• Distance to advance measured from nares-->ear lobes --> xiphoid process (50-60cm)
    • 1% of the time, NG tubes ends up in the lungs.
    • Placement:
      • Previously thought that duodenal placement is better (less aspiration risk), but new research --> risk of aspiration is equal. 
    • Starting feeds
      • First check the gastric residual volume (aspirate from tube).
      • if < 150ccs --> start feeds
      • if > 150ccs --> wait 2 hours, and try again
        • If still > 150, two options:
          • advance NG tube to duodenum (preferred)
          • start metoclopramide 10mg IV, and check gastric residuals in 2 hours (usually doesn't work)
      • Studies show that full feedings can be started immediately (in the past slowly tapered up feeds).
      • Frequent side-effect is diarrhea - 30% of pts (esp in sorbitol preparations). 


    Clogged Tube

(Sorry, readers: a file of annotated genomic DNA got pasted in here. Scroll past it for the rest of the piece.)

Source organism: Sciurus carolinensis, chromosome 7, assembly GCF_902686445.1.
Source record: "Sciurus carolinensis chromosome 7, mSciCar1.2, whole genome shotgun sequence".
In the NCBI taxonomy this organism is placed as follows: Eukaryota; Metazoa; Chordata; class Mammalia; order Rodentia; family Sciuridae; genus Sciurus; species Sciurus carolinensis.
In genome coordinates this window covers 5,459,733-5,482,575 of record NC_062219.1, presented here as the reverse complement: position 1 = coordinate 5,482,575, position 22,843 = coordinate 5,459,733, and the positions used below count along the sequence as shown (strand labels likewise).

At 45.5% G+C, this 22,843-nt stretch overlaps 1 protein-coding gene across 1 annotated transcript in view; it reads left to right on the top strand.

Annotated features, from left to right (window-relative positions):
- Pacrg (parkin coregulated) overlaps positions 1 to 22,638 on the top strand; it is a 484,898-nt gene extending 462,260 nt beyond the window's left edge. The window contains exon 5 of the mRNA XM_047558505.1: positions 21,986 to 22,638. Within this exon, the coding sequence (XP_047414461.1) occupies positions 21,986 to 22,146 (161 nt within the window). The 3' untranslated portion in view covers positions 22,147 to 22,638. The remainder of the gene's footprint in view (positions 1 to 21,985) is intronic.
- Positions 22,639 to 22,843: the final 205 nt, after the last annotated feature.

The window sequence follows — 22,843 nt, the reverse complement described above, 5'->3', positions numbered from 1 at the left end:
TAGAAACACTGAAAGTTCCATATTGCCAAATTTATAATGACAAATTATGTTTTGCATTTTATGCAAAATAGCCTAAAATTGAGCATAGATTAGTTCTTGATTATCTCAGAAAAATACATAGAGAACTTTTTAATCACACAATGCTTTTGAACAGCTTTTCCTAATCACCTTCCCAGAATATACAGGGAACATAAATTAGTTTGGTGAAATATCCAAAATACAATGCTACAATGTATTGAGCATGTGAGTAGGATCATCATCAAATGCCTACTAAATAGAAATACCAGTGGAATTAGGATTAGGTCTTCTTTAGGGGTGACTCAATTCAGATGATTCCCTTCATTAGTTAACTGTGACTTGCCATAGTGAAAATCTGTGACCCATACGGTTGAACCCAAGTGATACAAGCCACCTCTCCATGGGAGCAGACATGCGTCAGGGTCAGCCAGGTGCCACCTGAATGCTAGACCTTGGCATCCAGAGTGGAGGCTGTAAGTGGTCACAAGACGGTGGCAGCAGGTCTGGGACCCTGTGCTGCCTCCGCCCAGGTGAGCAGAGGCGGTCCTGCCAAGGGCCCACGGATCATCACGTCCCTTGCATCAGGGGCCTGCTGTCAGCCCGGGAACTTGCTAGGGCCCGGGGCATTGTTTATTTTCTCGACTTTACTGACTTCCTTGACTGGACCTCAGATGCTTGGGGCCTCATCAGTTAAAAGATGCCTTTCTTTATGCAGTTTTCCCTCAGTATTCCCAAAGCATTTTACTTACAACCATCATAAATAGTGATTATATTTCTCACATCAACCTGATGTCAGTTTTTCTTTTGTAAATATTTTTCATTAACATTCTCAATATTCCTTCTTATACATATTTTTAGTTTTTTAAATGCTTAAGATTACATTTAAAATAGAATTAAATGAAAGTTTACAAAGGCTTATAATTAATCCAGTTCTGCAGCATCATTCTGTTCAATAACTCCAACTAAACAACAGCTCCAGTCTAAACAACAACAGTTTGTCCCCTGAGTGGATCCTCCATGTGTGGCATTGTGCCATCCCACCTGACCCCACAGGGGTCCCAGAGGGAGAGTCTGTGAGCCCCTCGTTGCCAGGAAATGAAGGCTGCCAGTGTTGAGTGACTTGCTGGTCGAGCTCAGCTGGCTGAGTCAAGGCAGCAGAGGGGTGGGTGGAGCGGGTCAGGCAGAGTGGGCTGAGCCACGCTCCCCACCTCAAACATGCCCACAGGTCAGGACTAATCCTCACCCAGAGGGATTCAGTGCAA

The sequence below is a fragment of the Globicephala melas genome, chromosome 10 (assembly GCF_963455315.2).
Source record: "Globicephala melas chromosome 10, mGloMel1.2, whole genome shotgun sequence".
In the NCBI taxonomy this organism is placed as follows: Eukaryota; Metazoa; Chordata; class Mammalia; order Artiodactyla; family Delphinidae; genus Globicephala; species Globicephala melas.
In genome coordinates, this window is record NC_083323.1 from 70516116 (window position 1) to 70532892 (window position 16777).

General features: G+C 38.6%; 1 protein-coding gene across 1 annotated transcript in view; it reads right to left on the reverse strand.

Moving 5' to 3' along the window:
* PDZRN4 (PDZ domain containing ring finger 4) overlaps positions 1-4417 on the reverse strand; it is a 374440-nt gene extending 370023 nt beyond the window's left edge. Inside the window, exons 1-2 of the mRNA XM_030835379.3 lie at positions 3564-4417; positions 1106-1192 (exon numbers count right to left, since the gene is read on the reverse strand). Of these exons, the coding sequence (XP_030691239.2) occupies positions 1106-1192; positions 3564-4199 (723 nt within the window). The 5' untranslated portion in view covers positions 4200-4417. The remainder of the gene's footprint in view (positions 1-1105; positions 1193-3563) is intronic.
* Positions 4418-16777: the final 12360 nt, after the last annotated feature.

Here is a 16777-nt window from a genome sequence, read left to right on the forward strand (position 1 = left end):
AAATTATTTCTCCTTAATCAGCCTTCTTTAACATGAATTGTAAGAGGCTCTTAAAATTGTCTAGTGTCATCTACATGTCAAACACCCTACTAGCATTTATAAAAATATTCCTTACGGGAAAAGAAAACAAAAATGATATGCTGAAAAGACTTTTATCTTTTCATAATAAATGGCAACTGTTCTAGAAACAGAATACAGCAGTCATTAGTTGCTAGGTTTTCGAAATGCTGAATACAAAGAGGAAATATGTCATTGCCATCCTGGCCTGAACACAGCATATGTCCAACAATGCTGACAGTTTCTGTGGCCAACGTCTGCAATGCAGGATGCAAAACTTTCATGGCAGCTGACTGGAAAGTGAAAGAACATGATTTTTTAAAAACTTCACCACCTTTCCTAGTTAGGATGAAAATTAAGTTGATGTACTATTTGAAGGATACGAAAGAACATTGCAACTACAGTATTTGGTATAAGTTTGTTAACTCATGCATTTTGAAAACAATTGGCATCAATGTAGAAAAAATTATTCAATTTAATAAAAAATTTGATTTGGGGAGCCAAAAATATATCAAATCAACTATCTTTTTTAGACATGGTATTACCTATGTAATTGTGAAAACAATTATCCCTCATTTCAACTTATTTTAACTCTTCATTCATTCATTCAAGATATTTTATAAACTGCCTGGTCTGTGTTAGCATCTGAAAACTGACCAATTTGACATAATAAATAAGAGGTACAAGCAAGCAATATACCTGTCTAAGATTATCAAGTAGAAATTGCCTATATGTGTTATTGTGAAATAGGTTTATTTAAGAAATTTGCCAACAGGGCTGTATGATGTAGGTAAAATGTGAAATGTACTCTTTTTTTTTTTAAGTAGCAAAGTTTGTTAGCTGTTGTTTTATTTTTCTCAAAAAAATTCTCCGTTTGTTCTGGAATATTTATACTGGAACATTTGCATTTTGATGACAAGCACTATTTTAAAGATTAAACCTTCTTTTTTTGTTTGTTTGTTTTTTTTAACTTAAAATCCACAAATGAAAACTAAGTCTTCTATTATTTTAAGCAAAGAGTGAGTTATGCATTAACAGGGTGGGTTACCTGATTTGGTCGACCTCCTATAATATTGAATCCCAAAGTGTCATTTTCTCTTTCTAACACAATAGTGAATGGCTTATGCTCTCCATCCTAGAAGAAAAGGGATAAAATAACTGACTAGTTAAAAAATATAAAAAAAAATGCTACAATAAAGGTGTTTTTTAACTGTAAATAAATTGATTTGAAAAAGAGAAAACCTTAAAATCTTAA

• Prevent by doing frequent flushes with water (30 mL q4hrs), and 10mL after medications are given.
    • If clogged, try the following (in incremental order)
      • Try to instill warm water (30% effective)
      • Try Viokase (pancreatic enzyme) dissolve 1 tablet of Viokase, and 1 tablet of sodium carbonate (324mg) in 5mL of water.--> inject mixture into feeding tube and clamp for 5 min.  --> then flush with warm water (75% effective)
      • Try inserting flexible wire or drum-cartridge catheter to clear obstruction


    Hyperthermic Emergencies

    • Defined as: rise in core body temperature >40°C or (>104°F), can be life-threatening
    • Present with altered mental status, seizures, muscle rigidity, rhabdomyolysis (kidney failure).
      • If severe: can get DIC and ARDS.